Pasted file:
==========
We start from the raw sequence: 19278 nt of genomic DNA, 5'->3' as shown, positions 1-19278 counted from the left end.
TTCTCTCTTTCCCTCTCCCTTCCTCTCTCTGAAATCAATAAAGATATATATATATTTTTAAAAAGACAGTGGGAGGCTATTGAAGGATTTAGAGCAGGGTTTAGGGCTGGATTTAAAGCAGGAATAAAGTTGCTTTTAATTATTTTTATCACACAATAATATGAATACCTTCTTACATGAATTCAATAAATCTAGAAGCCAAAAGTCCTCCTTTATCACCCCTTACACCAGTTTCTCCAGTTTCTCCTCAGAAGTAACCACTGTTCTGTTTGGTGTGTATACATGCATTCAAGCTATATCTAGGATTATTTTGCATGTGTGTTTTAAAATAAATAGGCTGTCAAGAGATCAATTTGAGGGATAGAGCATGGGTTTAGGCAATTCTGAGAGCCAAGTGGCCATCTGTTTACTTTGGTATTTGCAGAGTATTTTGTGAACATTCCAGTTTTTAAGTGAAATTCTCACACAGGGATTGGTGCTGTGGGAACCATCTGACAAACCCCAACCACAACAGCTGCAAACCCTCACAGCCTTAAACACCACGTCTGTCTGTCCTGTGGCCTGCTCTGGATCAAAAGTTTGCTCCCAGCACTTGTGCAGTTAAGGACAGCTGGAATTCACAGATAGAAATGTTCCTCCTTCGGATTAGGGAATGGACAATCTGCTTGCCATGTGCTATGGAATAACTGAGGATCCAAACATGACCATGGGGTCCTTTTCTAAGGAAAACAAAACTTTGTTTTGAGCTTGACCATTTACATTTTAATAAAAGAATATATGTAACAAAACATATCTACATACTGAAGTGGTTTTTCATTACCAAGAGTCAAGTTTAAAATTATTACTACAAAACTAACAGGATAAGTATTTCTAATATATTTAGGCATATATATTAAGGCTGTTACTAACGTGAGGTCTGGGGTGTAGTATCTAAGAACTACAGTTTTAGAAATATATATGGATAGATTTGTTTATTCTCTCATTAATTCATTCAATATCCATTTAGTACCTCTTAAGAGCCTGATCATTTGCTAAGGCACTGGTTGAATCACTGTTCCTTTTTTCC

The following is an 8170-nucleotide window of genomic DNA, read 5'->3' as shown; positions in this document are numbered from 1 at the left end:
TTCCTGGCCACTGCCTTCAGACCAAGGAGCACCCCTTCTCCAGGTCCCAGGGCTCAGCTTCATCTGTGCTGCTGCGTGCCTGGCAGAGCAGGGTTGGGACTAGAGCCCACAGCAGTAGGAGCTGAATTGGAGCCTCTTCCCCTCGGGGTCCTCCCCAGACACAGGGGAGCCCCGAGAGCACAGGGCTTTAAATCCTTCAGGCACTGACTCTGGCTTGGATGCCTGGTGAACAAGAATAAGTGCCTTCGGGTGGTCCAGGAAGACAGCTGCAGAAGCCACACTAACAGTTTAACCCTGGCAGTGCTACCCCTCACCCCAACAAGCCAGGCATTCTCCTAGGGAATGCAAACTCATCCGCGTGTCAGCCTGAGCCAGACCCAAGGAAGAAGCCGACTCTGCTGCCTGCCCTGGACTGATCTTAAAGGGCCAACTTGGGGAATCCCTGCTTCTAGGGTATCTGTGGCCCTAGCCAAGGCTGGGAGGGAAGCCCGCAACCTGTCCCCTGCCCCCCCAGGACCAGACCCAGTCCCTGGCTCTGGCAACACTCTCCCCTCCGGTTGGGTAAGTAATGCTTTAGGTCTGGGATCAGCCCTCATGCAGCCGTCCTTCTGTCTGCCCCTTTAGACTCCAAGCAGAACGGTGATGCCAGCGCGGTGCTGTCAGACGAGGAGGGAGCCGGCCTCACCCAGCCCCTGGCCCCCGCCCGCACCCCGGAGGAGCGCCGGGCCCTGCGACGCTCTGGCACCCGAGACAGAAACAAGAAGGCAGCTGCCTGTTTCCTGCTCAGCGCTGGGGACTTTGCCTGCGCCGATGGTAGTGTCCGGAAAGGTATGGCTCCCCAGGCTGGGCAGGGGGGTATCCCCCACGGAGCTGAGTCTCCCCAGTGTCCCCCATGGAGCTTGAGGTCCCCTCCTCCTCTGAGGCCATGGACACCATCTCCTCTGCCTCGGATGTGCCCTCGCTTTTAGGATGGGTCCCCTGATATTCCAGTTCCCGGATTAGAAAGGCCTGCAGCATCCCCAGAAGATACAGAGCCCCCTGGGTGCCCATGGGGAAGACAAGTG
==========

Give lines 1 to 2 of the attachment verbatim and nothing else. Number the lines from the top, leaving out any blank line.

We start from the raw sequence: 19278 nt of genomic DNA, 5'->3' as shown, positions 1-19278 counted from the left end.
TTCTCTCTTTCCCTCTCCCTTCCTCTCTCTGAAATCAATAAAGATATATATATATTTTTAAAAAGACAGTGGGAGGCTATTGAAGGATTTAGAGCAGGGTTTAGGGCTGGATTTAAAGCAGGAATAAAGTTGCTTTTAATTATTTTTATCACACAATAATATGAATACCTTCTTACATGAATTCAATAAATCTAGAAGCCAAAAGTCCTCCTTTATCACCCCTTACACCAGTTTCTCCAGTTTCTCCTCAGAAGTAACCACTGTTCTGTTTGGTGTGTATACATGCATTCAAGCTATATCTAGGATTATTTTGCATGTGTGTTTTAAAATAAATAGGCTGTCAAGAGATCAATTTGAGGGATAGAGCATGGGTTTAGGCAATTCTGAGAGCCAAGTGGCCATCTGTTTACTTTGGTATTTGCAGAGTATTTTGTGAACATTCCAGTTTTTAAGTGAAATTCTCACACAGGGATTGGTGCTGTGGGAACCATCTGACAAACCCCAACCACAACAGCTGCAAACCCTCACAGCCTTAAACACCACGTCTGTCTGTCCTGTGGCCTGCTCTGGATCAAAAGTTTGCTCCCAGCACTTGTGCAGTTAAGGACAGCTGGAATTCACAGATAGAAATGTTCCTCCTTCGGATTAGGGAATGGACAATCTGCTTGCCATGTGCTATGGAATAACTGAGGATCCAAACATGACCATGGGGTCCTTTTCTAAGGAAAACAAAACTTTGTTTTGAGCTTGACCATTTACATTTTAATAAAAGAATATATGTAACAAAACATATCTACATACTGAAGTGGTTTTTCATTACCAAGAGTCAAGTTTAAAATTATTACTACAAAACTAACAGGATAAGTATTTCTAATATATTTAGGCATATATATTAAGGCTGTTACTAACGTGAGGTCTGGGGTGTAGTATCTAAGAACTACAGTTTTAGAAATATATATGGATAGATTTGTTTATTCTCTCATTAATTCATTCAATATCCATTTAGTACCTCTTAAGAGCCTGATCATTTGCTAAGGCACTGGTTGAATCACTGTTCCTTTTTTCC